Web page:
Click here to learn more about Men in the Movement or to become involved in this important initiative! Please contact Carl Olsen at email@example.com with questions.
The Victim Assistance Team, supported by the Women and Gender Advocacy Center (WGAC), consists of trained advocates who confidentially assist survivors of sexual assault, relationship/dating violence, and stalking experienced either on or off campus. VAT also serves the secondary support persons of survivors.
VAT Volunteers are available 24 hours a day, 365 days a year to provide emotional support and information to primary and secondary survivors.
Advocates are specially trained to assist victims of all genders to cope with the emotional, physical, psychological, and legal aftermath of interpersonal violence. Survivors remain in charge of their own decision-making process.VAT Volunteers consist of faculty, staff, and students who have gone through extensive advocacy training and understand the effects of interpersonal violence and confidentiality.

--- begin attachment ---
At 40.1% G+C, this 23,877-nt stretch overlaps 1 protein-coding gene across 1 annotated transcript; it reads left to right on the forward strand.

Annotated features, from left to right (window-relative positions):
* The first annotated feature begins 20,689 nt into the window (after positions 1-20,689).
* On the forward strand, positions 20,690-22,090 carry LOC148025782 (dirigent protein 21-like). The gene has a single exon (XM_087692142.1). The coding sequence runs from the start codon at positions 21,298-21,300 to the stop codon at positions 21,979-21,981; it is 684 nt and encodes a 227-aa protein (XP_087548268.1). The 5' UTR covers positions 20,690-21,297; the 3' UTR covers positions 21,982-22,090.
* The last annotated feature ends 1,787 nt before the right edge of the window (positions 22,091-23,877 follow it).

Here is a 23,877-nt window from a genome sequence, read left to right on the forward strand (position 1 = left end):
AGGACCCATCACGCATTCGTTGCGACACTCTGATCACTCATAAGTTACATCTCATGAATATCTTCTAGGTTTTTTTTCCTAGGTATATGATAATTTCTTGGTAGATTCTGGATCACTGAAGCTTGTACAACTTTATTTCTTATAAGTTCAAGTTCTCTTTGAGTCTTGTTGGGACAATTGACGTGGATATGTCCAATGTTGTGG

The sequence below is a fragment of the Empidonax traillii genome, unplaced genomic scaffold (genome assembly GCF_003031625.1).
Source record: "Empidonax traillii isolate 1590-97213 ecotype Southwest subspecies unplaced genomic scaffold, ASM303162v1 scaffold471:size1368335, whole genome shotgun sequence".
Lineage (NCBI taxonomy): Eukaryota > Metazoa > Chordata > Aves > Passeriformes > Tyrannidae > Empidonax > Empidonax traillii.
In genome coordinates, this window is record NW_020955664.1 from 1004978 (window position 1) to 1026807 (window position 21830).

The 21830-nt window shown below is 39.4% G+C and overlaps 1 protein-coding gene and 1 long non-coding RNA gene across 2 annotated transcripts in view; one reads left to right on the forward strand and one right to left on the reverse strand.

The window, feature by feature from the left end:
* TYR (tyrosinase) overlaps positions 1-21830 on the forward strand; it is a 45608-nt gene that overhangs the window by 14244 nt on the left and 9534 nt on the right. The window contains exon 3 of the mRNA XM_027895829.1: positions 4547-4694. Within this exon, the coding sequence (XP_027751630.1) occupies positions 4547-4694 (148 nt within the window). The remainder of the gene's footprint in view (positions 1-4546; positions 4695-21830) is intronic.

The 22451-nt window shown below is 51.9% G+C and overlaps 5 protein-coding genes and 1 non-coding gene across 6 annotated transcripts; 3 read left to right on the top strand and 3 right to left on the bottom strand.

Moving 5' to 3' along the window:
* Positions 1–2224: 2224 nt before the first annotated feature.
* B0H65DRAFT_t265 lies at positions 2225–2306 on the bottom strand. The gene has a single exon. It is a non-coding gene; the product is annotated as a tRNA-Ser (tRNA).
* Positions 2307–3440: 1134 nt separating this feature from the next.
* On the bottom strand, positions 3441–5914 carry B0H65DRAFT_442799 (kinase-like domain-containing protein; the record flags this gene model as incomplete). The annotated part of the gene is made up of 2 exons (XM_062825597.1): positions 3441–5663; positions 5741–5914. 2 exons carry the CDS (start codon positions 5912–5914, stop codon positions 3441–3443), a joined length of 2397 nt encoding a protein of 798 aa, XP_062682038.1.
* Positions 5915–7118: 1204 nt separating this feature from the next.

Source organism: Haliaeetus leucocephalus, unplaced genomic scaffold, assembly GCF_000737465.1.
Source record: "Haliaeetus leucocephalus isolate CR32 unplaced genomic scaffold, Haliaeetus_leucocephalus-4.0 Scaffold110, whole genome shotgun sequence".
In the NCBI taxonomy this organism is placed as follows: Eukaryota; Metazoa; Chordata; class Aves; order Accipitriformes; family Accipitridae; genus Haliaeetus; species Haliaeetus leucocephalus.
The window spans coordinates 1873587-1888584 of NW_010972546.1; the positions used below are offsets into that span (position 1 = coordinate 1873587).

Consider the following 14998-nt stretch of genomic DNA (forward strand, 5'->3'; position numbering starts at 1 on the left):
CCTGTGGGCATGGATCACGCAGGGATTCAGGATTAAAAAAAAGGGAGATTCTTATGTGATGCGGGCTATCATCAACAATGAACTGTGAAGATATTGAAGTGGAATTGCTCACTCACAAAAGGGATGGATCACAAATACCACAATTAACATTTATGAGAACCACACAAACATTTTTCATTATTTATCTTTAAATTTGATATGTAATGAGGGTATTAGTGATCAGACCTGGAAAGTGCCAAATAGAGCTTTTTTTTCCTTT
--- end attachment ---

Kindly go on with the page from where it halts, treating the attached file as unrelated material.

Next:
Visit the website to learn more or download an advocate volunteer application.Please contact Casey Malsam at (970) 491-6384 or at firstname.lastname@example.org with questions.
The Campus Feminist Alliance (CFA) is advised by the Women and Gender Advocacy Center (WGAC) and exists to further human rights activism in the community. The CFA meets weekly to discuss feminist ideologies and issues, and pursues all endeavors through a feminist lens.
The CFA’s main event is the annual Take Back the Night, the goal of which is to raise awareness of issues surrounding sexual violence. Take Back the Night begins with a speak-out where sexual assault survivors break the silence around interpersonal violence and share their stories. The speak-out is followed by a march to Downtown Fort Collins and a rally featuring a keynote speaker.